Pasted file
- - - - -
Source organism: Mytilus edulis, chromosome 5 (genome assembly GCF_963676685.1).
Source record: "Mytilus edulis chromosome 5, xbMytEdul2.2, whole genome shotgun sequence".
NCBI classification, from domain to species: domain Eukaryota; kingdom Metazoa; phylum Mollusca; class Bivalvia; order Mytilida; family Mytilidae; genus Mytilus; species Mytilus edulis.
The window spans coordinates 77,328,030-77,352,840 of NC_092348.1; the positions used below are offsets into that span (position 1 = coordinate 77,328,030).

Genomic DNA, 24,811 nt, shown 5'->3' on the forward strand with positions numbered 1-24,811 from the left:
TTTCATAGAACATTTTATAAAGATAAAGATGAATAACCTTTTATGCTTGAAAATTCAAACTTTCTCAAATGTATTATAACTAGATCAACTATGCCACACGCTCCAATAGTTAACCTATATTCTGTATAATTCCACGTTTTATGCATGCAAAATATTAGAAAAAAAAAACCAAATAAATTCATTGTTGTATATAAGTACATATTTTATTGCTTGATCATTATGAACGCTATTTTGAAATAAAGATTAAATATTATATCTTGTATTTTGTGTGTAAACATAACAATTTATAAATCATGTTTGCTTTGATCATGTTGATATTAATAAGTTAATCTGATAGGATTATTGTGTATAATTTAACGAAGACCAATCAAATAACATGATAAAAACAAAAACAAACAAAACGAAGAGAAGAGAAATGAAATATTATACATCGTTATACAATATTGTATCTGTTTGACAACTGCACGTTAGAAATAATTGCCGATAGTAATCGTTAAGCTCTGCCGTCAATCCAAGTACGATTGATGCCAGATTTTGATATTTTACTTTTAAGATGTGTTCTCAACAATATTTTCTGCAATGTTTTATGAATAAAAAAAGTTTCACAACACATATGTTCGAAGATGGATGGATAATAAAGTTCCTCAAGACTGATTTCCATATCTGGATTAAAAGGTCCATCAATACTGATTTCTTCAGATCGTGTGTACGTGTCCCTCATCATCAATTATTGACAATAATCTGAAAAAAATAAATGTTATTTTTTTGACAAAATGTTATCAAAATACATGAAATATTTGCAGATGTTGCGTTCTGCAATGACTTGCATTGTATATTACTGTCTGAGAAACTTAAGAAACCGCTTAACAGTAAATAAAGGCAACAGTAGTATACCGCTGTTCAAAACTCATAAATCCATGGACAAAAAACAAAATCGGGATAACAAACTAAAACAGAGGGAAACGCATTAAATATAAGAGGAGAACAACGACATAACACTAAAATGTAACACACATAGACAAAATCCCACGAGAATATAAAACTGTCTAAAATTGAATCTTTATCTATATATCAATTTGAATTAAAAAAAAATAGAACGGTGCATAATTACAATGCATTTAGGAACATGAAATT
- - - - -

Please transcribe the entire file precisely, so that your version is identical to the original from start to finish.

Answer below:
Source organism: Mytilus edulis, chromosome 5 (genome assembly GCF_963676685.1).
Source record: "Mytilus edulis chromosome 5, xbMytEdul2.2, whole genome shotgun sequence".
NCBI classification, from domain to species: domain Eukaryota; kingdom Metazoa; phylum Mollusca; class Bivalvia; order Mytilida; family Mytilidae; genus Mytilus; species Mytilus edulis.
The window spans coordinates 77,328,030-77,352,840 of NC_092348.1; the positions used below are offsets into that span (position 1 = coordinate 77,328,030).

Genomic DNA, 24,811 nt, shown 5'->3' on the forward strand with positions numbered 1-24,811 from the left:
TTTCATAGAACATTTTATAAAGATAAAGATGAATAACCTTTTATGCTTGAAAATTCAAACTTTCTCAAATGTATTATAACTAGATCAACTATGCCACACGCTCCAATAGTTAACCTATATTCTGTATAATTCCACGTTTTATGCATGCAAAATATTAGAAAAAAAAAACCAAATAAATTCATTGTTGTATATAAGTACATATTTTATTGCTTGATCATTATGAACGCTATTTTGAAATAAAGATTAAATATTATATCTTGTATTTTGTGTGTAAACATAACAATTTATAAATCATGTTTGCTTTGATCATGTTGATATTAATAAGTTAATCTGATAGGATTATTGTGTATAATTTAACGAAGACCAATCAAATAACATGATAAAAACAAAAACAAACAAAACGAAGAGAAGAGAAATGAAATATTATACATCGTTATACAATATTGTATCTGTTTGACAACTGCACGTTAGAAATAATTGCCGATAGTAATCGTTAAGCTCTGCCGTCAATCCAAGTACGATTGATGCCAGATTTTGATATTTTACTTTTAAGATGTGTTCTCAACAATATTTTCTGCAATGTTTTATGAATAAAAAAAGTTTCACAACACATATGTTCGAAGATGGATGGATAATAAAGTTCCTCAAGACTGATTTCCATATCTGGATTAAAAGGTCCATCAATACTGATTTCTTCAGATCGTGTGTACGTGTCCCTCATCATCAATTATTGACAATAATCTGAAAAAAATAAATGTTATTTTTTTGACAAAATGTTATCAAAATACATGAAATATTTGCAGATGTTGCGTTCTGCAATGACTTGCATTGTATATTACTGTCTGAGAAACTTAAGAAACCGCTTAACAGTAAATAAAGGCAACAGTAGTATACCGCTGTTCAAAACTCATAAATCCATGGACAAAAAACAAAATCGGGATAACAAACTAAAACAGAGGGAAACGCATTAAATATAAGAGGAGAACAACGACATAACACTAAAATGTAACACACATAGACAAAATCCCACGAGAATATAAAACTGTCTAAAATTGAATCTTTATCTATATATCAATTTGAATTAAAAAAAAATAGAACGGTGCATAATTACAATGCATTTAGGAACATGAAATT